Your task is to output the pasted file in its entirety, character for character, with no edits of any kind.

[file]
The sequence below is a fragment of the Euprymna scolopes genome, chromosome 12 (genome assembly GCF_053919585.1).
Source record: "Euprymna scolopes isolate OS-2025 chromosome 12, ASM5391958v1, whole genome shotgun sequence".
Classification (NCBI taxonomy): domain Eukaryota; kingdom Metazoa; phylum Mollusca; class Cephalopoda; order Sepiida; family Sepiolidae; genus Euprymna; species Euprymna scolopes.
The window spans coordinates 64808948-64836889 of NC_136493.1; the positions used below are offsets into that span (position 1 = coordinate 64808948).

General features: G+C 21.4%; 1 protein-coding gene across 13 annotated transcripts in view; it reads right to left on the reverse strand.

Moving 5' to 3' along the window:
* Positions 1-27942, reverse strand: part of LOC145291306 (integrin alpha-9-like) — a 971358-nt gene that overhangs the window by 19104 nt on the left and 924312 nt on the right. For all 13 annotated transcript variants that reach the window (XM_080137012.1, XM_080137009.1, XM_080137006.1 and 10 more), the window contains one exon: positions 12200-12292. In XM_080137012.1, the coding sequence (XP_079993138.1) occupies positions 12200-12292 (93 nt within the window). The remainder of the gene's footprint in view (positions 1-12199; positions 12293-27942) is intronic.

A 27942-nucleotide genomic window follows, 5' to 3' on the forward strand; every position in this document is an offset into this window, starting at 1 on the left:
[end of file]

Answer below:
The sequence below is a fragment of the Euprymna scolopes genome, chromosome 12 (genome assembly GCF_053919585.1).
Source record: "Euprymna scolopes isolate OS-2025 chromosome 12, ASM5391958v1, whole genome shotgun sequence".
Classification (NCBI taxonomy): domain Eukaryota; kingdom Metazoa; phylum Mollusca; class Cephalopoda; order Sepiida; family Sepiolidae; genus Euprymna; species Euprymna scolopes.
The window spans coordinates 64808948-64836889 of NC_136493.1; the positions used below are offsets into that span (position 1 = coordinate 64808948).

General features: G+C 21.4%; 1 protein-coding gene across 13 annotated transcripts in view; it reads right to left on the reverse strand.

Moving 5' to 3' along the window:
* Positions 1-27942, reverse strand: part of LOC145291306 (integrin alpha-9-like) — a 971358-nt gene that overhangs the window by 19104 nt on the left and 924312 nt on the right. For all 13 annotated transcript variants that reach the window (XM_080137012.1, XM_080137009.1, XM_080137006.1 and 10 more), the window contains one exon: positions 12200-12292. In XM_080137012.1, the coding sequence (XP_079993138.1) occupies positions 12200-12292 (93 nt within the window). The remainder of the gene's footprint in view (positions 1-12199; positions 12293-27942) is intronic.

A 27942-nucleotide genomic window follows, 5' to 3' on the forward strand; every position in this document is an offset into this window, starting at 1 on the left: